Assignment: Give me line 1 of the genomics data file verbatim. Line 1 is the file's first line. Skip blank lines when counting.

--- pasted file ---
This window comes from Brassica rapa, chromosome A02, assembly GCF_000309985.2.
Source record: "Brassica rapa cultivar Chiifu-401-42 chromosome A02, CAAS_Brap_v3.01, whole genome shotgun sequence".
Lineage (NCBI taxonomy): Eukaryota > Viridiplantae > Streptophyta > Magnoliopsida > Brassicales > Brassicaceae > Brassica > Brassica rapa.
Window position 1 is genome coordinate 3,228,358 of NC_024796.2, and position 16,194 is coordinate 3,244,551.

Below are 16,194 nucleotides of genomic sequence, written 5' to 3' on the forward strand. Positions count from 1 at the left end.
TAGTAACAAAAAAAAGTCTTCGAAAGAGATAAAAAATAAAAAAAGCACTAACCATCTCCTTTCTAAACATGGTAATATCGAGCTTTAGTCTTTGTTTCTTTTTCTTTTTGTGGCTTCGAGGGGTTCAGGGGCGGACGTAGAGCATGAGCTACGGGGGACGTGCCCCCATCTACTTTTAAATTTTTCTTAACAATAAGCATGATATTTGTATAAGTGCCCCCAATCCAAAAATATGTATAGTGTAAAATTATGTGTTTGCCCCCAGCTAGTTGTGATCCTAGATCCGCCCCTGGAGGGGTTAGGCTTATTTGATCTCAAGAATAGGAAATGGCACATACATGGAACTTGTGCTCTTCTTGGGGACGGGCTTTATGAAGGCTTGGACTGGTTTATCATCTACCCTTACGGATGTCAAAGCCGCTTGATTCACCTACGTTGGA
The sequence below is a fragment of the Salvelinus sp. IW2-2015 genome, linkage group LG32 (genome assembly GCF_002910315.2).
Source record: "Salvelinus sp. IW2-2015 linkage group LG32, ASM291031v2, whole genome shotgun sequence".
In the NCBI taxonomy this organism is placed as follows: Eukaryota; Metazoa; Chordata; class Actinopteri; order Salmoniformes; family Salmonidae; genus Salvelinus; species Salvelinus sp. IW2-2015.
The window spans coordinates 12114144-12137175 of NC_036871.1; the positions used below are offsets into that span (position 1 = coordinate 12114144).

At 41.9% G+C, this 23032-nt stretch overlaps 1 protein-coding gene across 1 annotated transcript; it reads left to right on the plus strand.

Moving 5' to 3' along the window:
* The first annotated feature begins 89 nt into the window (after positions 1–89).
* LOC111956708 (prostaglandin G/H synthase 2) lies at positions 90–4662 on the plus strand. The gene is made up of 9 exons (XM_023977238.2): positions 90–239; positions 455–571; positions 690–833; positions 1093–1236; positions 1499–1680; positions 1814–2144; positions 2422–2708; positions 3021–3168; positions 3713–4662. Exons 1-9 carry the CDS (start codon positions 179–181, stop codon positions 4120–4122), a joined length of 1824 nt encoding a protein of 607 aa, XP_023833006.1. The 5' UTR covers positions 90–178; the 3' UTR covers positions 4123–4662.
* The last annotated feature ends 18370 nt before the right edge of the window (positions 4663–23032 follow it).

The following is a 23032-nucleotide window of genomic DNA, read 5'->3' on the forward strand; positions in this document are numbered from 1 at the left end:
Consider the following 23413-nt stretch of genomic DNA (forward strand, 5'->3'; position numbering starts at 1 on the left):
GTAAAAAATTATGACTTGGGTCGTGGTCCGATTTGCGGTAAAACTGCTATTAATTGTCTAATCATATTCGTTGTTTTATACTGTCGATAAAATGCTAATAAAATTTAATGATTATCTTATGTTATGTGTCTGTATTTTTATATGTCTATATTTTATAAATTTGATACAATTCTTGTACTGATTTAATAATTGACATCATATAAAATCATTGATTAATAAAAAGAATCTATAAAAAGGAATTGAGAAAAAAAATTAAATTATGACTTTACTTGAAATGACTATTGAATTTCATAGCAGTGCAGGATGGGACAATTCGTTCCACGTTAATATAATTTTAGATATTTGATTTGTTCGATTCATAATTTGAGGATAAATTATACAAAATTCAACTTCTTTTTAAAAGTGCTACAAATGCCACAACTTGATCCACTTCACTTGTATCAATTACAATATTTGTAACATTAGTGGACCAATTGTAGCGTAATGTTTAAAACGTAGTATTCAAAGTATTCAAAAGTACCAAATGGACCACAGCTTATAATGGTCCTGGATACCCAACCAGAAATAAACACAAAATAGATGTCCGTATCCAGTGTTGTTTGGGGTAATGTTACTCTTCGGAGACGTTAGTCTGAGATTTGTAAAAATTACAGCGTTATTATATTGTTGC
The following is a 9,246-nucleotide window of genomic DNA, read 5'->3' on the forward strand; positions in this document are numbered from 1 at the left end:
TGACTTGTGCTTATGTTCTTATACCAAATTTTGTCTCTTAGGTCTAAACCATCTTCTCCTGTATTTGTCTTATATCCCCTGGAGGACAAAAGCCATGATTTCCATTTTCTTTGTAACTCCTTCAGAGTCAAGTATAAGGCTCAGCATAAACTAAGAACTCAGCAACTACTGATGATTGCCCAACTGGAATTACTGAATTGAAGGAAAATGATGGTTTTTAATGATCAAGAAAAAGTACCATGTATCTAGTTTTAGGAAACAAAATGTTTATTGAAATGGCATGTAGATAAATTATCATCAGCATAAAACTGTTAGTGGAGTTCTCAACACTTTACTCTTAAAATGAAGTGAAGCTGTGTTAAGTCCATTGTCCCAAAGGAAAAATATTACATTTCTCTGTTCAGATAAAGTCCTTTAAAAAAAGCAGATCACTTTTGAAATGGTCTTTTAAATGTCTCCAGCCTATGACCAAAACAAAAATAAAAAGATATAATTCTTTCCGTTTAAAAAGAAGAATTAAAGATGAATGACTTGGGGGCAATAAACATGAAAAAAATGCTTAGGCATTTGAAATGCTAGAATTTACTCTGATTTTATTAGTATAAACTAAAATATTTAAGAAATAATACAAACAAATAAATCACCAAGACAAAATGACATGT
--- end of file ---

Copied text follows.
This window comes from Brassica rapa, chromosome A02, assembly GCF_000309985.2.